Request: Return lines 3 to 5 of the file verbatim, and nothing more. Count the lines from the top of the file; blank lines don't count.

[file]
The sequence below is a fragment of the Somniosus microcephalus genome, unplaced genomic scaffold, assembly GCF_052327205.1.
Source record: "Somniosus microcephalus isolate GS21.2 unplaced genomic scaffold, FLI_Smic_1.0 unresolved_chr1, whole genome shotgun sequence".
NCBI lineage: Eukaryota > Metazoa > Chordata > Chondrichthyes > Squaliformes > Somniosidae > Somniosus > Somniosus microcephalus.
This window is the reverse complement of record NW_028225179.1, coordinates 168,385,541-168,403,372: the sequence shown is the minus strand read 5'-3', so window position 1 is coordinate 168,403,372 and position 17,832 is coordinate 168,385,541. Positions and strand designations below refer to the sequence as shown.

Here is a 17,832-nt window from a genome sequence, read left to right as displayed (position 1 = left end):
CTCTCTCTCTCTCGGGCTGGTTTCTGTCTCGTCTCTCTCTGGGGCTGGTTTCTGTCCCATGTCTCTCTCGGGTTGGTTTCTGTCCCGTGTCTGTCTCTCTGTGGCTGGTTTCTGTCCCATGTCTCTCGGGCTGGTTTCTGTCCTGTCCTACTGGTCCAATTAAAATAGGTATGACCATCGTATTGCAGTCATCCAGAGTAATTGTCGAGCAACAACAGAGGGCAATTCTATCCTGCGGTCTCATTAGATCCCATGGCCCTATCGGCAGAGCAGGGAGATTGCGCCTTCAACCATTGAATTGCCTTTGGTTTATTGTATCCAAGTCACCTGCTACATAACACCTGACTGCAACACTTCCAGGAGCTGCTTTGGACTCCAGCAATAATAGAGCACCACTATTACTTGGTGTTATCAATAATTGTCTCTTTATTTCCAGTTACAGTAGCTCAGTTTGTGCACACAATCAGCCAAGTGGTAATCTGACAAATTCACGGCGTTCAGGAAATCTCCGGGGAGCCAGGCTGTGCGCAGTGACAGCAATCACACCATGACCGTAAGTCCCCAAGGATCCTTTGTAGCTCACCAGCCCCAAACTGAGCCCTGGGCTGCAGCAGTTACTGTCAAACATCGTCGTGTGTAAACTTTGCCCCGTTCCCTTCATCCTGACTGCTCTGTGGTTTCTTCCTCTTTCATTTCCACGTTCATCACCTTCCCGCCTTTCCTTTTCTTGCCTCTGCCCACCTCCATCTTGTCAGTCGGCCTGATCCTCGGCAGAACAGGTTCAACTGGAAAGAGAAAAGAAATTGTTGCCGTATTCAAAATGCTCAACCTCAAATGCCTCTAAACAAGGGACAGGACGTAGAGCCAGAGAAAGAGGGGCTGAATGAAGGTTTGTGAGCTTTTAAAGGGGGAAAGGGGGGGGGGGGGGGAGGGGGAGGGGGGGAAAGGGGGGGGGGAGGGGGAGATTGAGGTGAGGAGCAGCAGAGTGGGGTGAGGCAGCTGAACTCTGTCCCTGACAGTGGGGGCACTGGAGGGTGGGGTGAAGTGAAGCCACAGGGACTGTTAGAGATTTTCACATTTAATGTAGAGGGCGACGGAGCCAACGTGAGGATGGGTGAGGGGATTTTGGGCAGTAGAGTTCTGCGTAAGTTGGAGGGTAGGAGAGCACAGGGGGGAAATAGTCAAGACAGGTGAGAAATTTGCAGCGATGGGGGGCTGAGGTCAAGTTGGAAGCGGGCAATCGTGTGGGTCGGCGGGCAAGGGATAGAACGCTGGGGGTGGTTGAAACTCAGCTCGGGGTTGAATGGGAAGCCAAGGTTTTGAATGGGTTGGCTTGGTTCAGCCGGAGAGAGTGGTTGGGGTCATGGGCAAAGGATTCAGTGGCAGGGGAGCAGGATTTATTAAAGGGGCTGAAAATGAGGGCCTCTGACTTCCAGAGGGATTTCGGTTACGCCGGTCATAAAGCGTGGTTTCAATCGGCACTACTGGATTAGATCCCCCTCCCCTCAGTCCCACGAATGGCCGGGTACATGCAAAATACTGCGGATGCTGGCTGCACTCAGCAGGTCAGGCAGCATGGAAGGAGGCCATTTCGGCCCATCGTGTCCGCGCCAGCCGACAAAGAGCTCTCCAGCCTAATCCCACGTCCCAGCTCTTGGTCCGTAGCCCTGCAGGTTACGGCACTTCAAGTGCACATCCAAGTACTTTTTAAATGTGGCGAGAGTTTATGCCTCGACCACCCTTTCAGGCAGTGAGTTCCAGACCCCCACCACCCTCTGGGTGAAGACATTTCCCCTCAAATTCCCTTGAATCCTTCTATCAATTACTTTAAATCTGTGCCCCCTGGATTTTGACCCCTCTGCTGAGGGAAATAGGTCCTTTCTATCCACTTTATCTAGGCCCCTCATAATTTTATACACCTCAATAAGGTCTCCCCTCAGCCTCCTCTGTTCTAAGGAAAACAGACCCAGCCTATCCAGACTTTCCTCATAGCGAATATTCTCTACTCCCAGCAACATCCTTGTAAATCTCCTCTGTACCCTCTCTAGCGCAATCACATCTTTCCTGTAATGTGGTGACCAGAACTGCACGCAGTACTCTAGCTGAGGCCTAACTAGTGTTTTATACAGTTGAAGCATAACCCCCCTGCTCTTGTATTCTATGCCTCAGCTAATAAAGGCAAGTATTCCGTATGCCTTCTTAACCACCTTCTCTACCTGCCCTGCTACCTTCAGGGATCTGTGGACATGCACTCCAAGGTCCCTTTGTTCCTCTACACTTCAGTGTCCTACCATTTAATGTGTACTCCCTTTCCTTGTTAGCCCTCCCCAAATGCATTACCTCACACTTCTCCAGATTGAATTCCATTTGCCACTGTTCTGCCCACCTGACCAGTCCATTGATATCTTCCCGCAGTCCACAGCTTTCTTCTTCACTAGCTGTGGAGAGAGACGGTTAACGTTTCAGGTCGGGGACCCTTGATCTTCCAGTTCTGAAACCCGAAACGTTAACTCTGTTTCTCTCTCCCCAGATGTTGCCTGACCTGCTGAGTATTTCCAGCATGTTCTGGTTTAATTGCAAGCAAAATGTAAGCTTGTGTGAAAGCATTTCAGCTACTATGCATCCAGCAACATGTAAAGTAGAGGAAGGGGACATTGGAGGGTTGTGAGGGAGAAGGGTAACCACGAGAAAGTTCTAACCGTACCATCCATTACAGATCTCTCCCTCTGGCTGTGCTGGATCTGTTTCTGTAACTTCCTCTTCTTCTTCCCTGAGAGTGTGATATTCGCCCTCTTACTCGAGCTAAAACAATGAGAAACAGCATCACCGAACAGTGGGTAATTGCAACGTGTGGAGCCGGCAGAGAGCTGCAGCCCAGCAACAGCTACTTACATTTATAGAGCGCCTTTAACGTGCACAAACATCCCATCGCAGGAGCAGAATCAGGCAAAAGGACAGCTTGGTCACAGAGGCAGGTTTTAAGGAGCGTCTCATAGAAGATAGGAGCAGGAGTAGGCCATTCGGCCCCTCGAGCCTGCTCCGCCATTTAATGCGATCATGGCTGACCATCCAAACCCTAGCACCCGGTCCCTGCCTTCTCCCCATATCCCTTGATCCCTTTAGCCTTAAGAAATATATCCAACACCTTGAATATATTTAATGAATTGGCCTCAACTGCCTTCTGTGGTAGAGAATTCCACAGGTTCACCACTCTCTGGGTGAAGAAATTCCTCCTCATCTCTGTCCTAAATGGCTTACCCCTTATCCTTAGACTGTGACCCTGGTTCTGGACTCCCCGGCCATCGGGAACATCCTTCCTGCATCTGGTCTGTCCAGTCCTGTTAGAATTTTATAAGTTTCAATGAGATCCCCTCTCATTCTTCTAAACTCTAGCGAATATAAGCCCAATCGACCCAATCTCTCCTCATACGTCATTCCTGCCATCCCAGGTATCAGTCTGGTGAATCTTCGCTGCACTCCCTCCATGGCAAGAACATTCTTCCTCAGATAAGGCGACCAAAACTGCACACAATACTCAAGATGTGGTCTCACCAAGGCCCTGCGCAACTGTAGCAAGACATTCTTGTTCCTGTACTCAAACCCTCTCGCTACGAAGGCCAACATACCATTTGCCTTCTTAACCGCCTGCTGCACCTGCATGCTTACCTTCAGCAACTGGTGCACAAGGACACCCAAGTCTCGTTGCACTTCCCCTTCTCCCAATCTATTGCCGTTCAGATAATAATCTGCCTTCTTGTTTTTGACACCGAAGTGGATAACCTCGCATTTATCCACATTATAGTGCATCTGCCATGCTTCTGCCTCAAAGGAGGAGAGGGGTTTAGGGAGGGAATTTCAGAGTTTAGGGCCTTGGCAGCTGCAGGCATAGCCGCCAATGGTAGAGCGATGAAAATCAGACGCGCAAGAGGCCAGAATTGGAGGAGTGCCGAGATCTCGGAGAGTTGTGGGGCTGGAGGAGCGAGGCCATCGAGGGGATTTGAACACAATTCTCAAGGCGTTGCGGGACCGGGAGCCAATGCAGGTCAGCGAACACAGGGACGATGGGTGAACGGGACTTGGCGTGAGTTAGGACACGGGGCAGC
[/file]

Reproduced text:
NCBI lineage: Eukaryota > Metazoa > Chordata > Chondrichthyes > Squaliformes > Somniosidae > Somniosus > Somniosus microcephalus.
This window is the reverse complement of record NW_028225179.1, coordinates 168,385,541-168,403,372: the sequence shown is the minus strand read 5'-3', so window position 1 is coordinate 168,403,372 and position 17,832 is coordinate 168,385,541. Positions and strand designations below refer to the sequence as shown.

Here is a 17,832-nt window from a genome sequence, read left to right as displayed (position 1 = left end):